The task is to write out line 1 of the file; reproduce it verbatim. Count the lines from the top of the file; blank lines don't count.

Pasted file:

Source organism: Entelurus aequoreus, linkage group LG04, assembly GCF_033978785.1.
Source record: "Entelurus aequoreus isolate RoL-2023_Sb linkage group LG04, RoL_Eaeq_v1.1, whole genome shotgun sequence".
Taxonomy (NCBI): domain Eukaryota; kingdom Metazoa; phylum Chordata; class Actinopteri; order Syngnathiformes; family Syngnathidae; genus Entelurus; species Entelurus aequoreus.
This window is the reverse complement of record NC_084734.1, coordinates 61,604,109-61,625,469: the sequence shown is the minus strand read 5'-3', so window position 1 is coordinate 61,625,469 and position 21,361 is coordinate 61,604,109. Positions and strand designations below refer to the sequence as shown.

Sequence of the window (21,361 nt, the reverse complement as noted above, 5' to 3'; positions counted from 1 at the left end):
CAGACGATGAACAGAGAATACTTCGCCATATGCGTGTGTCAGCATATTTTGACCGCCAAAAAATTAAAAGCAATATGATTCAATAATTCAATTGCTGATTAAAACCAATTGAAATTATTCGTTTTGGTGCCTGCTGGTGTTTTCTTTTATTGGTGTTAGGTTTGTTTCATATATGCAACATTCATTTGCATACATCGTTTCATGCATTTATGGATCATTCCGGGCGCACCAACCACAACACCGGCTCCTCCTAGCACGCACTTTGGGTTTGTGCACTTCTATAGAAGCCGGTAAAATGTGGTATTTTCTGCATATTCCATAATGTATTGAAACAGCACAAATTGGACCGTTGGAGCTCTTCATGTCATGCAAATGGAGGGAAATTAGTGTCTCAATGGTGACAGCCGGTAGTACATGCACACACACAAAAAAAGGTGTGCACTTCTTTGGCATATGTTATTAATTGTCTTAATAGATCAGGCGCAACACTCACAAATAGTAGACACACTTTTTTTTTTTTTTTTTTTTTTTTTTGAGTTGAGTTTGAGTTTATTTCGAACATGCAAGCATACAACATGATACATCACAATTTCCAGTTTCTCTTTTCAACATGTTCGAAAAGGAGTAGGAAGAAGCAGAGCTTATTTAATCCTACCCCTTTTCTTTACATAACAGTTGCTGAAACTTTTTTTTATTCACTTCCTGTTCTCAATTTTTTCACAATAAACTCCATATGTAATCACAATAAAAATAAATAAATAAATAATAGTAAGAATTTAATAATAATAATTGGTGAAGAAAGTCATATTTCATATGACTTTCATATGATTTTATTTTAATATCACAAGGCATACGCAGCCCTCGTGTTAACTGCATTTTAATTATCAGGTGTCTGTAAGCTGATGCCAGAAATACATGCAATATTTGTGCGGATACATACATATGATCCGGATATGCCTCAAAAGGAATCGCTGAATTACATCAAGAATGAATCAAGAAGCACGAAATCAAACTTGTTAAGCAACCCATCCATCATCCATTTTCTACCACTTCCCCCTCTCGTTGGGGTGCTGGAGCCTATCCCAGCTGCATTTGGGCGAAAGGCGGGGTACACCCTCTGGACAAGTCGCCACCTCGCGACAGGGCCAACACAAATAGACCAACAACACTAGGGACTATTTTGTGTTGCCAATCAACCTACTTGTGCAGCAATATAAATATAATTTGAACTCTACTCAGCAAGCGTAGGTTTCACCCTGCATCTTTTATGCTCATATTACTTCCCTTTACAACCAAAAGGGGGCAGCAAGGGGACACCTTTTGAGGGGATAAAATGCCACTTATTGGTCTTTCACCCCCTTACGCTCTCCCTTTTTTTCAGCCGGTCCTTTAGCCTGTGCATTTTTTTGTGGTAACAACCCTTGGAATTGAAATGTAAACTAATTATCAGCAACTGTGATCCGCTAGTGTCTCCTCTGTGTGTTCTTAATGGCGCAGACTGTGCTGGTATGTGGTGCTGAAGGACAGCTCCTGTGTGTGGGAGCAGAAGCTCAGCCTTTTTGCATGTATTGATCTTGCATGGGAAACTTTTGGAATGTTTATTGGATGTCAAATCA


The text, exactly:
Source organism: Entelurus aequoreus, linkage group LG04, assembly GCF_033978785.1.